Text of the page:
• Quit smoking and reduce or eliminate caffeine and alcohol: Smoking, caffeine, and alcohol all have the potential to make your RLS symptoms worse. According to one study, people who smoke are more likely to develop RLS in the first place, but other studies aren’t sure if quitting will actually help relieve symptoms. A case study found that nicotine’s effect on the brain’s dopamine production might help alleviate some people’s symptoms.
  • Massage your legs: In addition to simply feeling nice, massage has been clinically proven to help reduce RLS symptoms. According to one study, the combination of massage and lavender essential oil helps significantly reduce RLS symptoms.

Treating RLS Through Supplements 

Some over-the-counter supplements may also help treat your RLS when it appears to be caused by certain deficiencies. 

Some of these supplements include: 

  • Iron supplements when the patient has iron-deficiency anemia.
  • Vitamin D when the patient demonstrates a Vitamin D deficiency.
  • Vitamins C and E for patients on dialysis.
  • Magnesium – especially when a magnesium deficiency is believed to contribute to the condition. Magnesium is believed to help regulate nerves and muscles. When magnesium levels are low, calcium can activate nerves and trigger muscle contractions.


Always consult with your doctor before starting any treatment regimen to determine if your RLS is caused by a deficiency and to target that deficiency properly.  

Alternative RLS Treatments 

It is important to note that there are other ways to provide relief for RLS aside from taking a pill or supplementing. Some of these tactics include: 

  • A foot wrap called restiffic applies pressure to certain points on the bottom of your feet. The pressure points send signals to the brain to relax the muscles. According to a study done on the effects of restiffic, patients who used it saw a significant decrease in symptom severity in just 24 hours, and their symptoms continued to decline the longer they used it.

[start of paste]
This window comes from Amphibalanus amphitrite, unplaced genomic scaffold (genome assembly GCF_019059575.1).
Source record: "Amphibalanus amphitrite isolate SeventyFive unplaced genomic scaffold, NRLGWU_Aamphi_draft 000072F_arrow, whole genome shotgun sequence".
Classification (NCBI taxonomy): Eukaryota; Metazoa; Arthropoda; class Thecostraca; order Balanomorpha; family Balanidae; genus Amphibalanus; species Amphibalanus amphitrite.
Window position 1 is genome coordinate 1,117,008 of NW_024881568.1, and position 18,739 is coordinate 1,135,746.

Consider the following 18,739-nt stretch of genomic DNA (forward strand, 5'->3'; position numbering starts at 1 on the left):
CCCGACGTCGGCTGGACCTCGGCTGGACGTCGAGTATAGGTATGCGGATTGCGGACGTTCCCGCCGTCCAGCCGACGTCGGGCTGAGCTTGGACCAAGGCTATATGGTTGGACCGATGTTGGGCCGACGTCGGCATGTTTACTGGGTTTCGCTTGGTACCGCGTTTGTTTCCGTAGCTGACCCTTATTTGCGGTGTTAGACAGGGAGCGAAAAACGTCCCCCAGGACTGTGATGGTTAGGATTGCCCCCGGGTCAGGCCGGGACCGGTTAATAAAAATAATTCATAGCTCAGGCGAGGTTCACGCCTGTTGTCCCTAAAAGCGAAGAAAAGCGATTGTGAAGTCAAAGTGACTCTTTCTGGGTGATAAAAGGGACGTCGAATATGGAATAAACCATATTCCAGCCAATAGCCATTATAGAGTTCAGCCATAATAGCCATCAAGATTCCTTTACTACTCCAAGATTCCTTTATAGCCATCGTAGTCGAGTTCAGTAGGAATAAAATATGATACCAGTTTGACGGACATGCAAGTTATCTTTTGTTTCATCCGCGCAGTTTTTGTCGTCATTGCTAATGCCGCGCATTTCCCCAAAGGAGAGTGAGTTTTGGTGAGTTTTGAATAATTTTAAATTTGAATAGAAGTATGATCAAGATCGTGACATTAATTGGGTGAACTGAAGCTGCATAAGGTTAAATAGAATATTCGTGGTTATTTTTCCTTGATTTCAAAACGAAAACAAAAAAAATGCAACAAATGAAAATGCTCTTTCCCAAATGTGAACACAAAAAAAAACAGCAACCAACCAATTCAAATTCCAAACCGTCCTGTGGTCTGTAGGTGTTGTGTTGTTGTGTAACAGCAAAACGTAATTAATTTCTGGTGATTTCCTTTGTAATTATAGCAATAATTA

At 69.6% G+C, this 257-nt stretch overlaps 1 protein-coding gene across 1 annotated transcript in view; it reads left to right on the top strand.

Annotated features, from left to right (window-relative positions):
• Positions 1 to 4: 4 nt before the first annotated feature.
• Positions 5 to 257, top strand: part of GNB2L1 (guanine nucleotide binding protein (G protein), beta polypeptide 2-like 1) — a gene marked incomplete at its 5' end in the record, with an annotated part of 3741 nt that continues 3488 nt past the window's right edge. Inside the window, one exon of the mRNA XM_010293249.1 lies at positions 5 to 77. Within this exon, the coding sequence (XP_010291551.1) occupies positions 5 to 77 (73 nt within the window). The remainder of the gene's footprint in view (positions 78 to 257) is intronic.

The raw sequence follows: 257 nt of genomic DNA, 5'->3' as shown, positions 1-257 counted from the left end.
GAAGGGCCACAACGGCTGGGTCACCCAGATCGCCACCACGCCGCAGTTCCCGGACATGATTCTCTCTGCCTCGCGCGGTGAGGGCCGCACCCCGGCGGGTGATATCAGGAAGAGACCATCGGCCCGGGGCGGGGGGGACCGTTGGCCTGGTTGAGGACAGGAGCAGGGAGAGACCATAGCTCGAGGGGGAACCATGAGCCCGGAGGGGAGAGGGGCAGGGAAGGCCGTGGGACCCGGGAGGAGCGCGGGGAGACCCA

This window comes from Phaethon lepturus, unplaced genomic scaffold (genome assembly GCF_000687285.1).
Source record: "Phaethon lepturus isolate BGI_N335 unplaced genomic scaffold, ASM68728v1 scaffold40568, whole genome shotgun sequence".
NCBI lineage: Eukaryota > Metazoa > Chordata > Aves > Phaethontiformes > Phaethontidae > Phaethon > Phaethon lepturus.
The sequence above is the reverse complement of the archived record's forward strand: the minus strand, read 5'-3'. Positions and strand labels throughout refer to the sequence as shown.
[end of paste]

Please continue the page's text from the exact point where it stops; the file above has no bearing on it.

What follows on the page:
• Pneumatic compression sleeves fit over your legs, inflating and deflating to provide and release gentle pressure; this increases blood flow, and several studies have shown that pneumatic compression sleeves improve quality of life, decrease sleepiness and fatigue, and continue to reduce symptoms long-term.
  • Near-infrared spectroscopy (NIRS) uses long-wavelength light beams to penetrate the skin and increase circulation to help relieve RLS symptoms. Multiple studies show that 30-minute treatments three times a week significantly reduce symptoms when compared to symptom severity before treatment.
  • Acupuncture has been shown to reduce the symptoms of RLS significantly. Acupuncture is part of Traditional Chinese Medicine (TCM), and many studies have demonstrated its effectiveness in several areas of medicine. When it comes to RLS specifically, there are several limited studies that demonstrate acupuncture’s ability to reduce symptoms and improve sleep quality even better than Western medications typically prescribed for RLS.

Prescription Medication Treatment for RLS

When behavioral adaptations and other drug-free remedies fail to relieve RLS symptoms, you may need prescription medication. If you feel that non-prescription options aren’t helping, be sure to consult your doctor about your medication options.

Be wary of certain medications that worsen RLS symptoms such as anti-nausea drugs like prochlorperazine or tricylcic antidepressantsDr. Takeesha Roland-Jenkins